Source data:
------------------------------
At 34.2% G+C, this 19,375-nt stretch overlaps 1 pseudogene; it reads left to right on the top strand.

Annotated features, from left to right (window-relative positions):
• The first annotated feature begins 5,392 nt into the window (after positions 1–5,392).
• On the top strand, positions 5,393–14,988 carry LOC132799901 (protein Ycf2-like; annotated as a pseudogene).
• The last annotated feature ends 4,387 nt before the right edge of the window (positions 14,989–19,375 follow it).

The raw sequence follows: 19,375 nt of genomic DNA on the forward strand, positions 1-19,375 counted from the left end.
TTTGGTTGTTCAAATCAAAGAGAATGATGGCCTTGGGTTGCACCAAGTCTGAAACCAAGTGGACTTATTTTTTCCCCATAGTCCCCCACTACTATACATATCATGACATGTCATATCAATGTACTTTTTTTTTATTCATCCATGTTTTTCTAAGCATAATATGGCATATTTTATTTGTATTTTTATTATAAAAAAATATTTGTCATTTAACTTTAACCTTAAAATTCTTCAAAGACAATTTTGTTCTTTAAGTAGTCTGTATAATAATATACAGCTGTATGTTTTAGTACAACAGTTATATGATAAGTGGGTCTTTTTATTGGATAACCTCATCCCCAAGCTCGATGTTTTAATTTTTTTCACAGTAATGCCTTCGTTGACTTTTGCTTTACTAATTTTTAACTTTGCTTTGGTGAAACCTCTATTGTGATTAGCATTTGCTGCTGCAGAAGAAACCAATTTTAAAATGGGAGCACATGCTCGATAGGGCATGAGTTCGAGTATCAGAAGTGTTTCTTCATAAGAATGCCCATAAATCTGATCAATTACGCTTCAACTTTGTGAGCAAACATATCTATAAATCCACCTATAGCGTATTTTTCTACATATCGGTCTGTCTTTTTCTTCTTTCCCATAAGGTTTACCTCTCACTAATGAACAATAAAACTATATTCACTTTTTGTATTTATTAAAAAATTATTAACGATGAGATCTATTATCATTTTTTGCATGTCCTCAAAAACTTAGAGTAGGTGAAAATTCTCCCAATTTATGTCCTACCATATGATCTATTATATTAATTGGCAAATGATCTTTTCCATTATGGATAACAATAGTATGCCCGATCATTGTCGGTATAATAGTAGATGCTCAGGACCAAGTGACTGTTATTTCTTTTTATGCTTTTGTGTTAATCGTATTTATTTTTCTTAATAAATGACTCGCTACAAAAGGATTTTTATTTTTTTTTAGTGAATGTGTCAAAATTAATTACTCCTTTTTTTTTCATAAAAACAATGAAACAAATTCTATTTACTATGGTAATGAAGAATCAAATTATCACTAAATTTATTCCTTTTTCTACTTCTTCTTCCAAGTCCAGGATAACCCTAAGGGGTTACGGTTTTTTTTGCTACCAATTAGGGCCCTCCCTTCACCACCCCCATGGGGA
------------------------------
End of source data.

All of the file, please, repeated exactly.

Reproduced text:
At 34.2% G+C, this 19,375-nt stretch overlaps 1 pseudogene; it reads left to right on the top strand.

Annotated features, from left to right (window-relative positions):
• The first annotated feature begins 5,392 nt into the window (after positions 1–5,392).
• On the top strand, positions 5,393–14,988 carry LOC132799901 (protein Ycf2-like; annotated as a pseudogene).
• The last annotated feature ends 4,387 nt before the right edge of the window (positions 14,989–19,375 follow it).

The raw sequence follows: 19,375 nt of genomic DNA on the forward strand, positions 1-19,375 counted from the left end.
TTTGGTTGTTCAAATCAAAGAGAATGATGGCCTTGGGTTGCACCAAGTCTGAAACCAAGTGGACTTATTTTTTCCCCATAGTCCCCCACTACTATACATATCATGACATGTCATATCAATGTACTTTTTTTTTATTCATCCATGTTTTTCTAAGCATAATATGGCATATTTTATTTGTATTTTTATTATAAAAAAATATTTGTCATTTAACTTTAACCTTAAAATTCTTCAAAGACAATTTTGTTCTTTAAGTAGTCTGTATAATAATATACAGCTGTATGTTTTAGTACAACAGTTATATGATAAGTGGGTCTTTTTATTGGATAACCTCATCCCCAAGCTCGATGTTTTAATTTTTTTCACAGTAATGCCTTCGTTGACTTTTGCTTTACTAATTTTTAACTTTGCTTTGGTGAAACCTCTATTGTGATTAGCATTTGCTGCTGCAGAAGAAACCAATTTTAAAATGGGAGCACATGCTCGATAGGGCATGAGTTCGAGTATCAGAAGTGTTTCTTCATAAGAATGCCCATAAATCTGATCAATTACGCTTCAACTTTGTGAGCAAACATATCTATAAATCCACCTATAGCGTATTTTTCTACATATCGGTCTGTCTTTTTCTTCTTTCCCATAAGGTTTACCTCTCACTAATGAACAATAAAACTATATTCACTTTTTGTATTTATTAAAAAATTATTAACGATGAGATCTATTATCATTTTTTGCATGTCCTCAAAAACTTAGAGTAGGTGAAAATTCTCCCAATTTATGTCCTACCATATGATCTATTATATTAATTGGCAAATGATCTTTTCCATTATGGATAACAATAGTATGCCCGATCATTGTCGGTATAATAGTAGATGCTCAGGACCAAGTGACTGTTATTTCTTTTTATGCTTTTGTGTTAATCGTATTTATTTTTCTTAATAAATGACTCGCTACAAAAGGATTTTTATTTTTTTTTAGTGAATGTGTCAAAATTAATTACTCCTTTTTTTTTCATAAAAACAATGAAACAAATTCTATTTACTATGGTAATGAAGAATCAAATTATCACTAAATTTATTCCTTTTTCTACTTCTTCTTCCAAGTCCAGGATAACCCTAAGGGGTTACGGTTTTTTTTGCTACCAATTAGGGCCCTCCCTTCACCACCCCCATGGGGA